Although clearly a very talented fighter we dare say this is probably a wise move for his health.
According to boxmob Saito will be working for a company run by a friend and will be involved in restaurants going forward. We'd like to wish him all the best in his boxing life and thank him for his dramatic, and exciting bouts. Win or lose you knew drama was never far away when Saito was in the ring.
Last week it was reported that Sarawut Thawornkham (21-3, 16) [เด่นนภา ตราใบห่อ] had pulled out of a bout set to take place in December, against Phongsaphon Panyakum (10-1, 5), due to an injury suffered in training. What was unclear at the time was just how serious that injury was.
On Friday Sarawut, also known as Dennapa, took to social media to essentially announce his retirement from the sport at the age of just 29.
The fighter, best known for his 2019 bout with Artem Dalakian, reported that he had been having headaches on November 11th, which lasted until November 13th. He tried to train after the head ache but suffered muscle spasms on November 14th and was dizzy the following two days.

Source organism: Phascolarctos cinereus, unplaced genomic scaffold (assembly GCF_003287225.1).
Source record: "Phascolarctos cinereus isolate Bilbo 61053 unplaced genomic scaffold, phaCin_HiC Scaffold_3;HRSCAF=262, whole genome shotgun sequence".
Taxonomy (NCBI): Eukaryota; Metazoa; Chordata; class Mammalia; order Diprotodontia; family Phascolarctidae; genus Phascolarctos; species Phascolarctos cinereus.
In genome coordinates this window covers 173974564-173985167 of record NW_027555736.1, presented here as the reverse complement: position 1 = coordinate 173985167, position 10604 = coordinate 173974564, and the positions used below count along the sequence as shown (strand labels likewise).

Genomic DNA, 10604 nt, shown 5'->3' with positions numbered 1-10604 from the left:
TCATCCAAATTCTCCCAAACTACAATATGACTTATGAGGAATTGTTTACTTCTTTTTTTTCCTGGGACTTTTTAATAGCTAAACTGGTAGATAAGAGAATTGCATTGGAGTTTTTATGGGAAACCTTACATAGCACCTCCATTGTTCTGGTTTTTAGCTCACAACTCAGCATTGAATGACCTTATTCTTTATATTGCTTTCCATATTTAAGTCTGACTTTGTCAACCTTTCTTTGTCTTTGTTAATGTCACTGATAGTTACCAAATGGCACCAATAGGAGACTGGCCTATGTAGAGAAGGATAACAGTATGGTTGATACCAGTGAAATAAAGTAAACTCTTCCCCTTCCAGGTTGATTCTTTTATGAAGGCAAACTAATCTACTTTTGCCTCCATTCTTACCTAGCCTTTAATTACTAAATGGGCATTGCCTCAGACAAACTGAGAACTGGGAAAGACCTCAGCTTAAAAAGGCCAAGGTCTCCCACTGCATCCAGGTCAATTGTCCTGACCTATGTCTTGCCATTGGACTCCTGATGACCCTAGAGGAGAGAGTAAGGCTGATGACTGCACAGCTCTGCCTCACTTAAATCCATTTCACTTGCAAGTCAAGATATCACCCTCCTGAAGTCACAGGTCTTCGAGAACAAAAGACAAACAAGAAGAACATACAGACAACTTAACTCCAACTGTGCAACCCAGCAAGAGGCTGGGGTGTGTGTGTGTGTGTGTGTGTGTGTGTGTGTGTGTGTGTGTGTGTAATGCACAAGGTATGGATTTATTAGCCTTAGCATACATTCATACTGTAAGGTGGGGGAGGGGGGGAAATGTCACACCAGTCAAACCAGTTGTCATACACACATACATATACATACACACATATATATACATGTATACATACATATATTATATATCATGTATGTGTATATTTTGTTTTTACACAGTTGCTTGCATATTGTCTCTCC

He also stated (translated from Thai)
"Overall symptom is starting to come back normal, but I need to rest for a long time.
I need to stop being a boxer life.
Thank you to the adults who always support me.
Thank you boxing fans for always supporting me.
Thank you everyone with my heart."
With that said it seems clear that this is almost certainly the end for the once highly touted Thai contender.
We want to wish Sarawut the best, both in retirement and with his health in general. We also need to say it's better he hangs them up than continue on with the health issue's he's explaining here, as it sounds like any more punches to the head would be too many punches to the head.